Thomson Reuters is looking into ways of reducing the discount in its share price between the UK and the US - a discount that widened yesterday after the price fell 5pc in London but rose 1.5pc in New York on slightly down-beat second-quarter results.
Chief executive Tom Glocer unveiled the company's first results since the April merger of Thomson and Reuters, showing an 11pc increase in second-quarter sales and organic growth of 7pc against 9pc in the first three months. Mr Glocer said that he was puzzled by the continued London discount, and was looking to reduce the gap.
Now these shares represent exactly the same thing--a piece of ownership in the company, equal in size regardless of where the share was bought.
Felix Salmon takes this as a sign that markets are irrational, at least at the moment.
Does anybody out there still believe in the efficient markets hypothesis? If so, I disprove it thus.
Thomson Reuters is listed both in the UK and in the US. As CEO Tom Glocer says, "a share in one place is exactly economically equal to another". And yet the shares in New York trade at a whopping 20% premium to the shares in London.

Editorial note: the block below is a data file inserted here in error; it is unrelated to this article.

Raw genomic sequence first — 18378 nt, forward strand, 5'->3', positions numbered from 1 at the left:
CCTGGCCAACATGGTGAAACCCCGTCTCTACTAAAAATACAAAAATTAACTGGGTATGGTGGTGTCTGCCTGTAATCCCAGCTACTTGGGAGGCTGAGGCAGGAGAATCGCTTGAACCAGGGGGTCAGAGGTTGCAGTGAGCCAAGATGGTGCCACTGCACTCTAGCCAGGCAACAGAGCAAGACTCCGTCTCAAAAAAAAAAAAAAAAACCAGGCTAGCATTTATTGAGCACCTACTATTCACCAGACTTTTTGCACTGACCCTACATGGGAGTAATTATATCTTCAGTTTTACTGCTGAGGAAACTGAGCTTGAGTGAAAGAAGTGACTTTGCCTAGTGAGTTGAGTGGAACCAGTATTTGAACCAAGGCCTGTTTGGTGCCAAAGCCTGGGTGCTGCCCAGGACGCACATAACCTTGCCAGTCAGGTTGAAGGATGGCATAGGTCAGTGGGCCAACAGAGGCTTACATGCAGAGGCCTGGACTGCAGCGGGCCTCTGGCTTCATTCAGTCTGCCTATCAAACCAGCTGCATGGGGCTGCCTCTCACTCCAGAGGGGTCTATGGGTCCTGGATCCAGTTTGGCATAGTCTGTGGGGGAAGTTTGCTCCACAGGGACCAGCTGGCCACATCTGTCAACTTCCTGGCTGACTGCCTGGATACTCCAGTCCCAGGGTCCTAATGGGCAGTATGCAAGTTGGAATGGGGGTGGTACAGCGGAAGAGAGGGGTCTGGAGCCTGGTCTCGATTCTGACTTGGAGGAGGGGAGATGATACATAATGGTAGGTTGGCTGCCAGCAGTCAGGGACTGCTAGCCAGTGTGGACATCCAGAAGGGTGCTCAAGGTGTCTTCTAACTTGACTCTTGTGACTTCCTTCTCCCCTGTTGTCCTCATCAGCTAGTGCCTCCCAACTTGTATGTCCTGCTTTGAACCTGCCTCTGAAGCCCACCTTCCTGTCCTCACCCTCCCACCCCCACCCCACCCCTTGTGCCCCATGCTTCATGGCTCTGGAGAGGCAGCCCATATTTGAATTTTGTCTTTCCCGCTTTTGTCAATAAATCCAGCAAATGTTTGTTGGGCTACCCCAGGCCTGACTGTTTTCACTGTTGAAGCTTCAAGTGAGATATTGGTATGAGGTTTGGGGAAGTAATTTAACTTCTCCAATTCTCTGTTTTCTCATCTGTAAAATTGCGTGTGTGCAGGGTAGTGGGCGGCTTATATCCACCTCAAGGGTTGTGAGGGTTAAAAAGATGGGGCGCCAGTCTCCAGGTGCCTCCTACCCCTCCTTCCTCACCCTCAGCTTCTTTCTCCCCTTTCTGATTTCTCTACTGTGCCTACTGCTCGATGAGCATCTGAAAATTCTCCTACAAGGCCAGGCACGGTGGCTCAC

I do understand why this bothers Glocer: it makes a mockery of the idea of a company's stock as a yardstick of its value and performance. But whatever the underlying reasons for this are, they're unlikely to be within Glocer's control. His main task should be running the company: leave the arbitrage to the hedge funds.
The arbitrage here is to short the U.S. shares and long the U.K. shares, on the assumption that the two prices will converge and that the arbitrageurs will therefore make riskless profits for no money down.
I don't have a clue why the price should be different in the two markets, but there are ordinary reasons why seemingly identical securities would be priced different. Different tax laws in the UK and the US, for example*. But apparently this difference is larger than can be explained by ordinary differences in the two markets.
*One of my cases in Fixed Income Management was to explain why a callable Treasury bond seemed to be priced differently than a synthetic bond composed of a non-callable bond and STRIPS. The main part of the case was constructing the synthetic bond, but I was really proud that my team figured out that a different tax treatment for STRIPS make the cash-flows from the callable bond and the synthetic bond to be different--and that would cause the two otherwise identical seeming securities to be priced differently.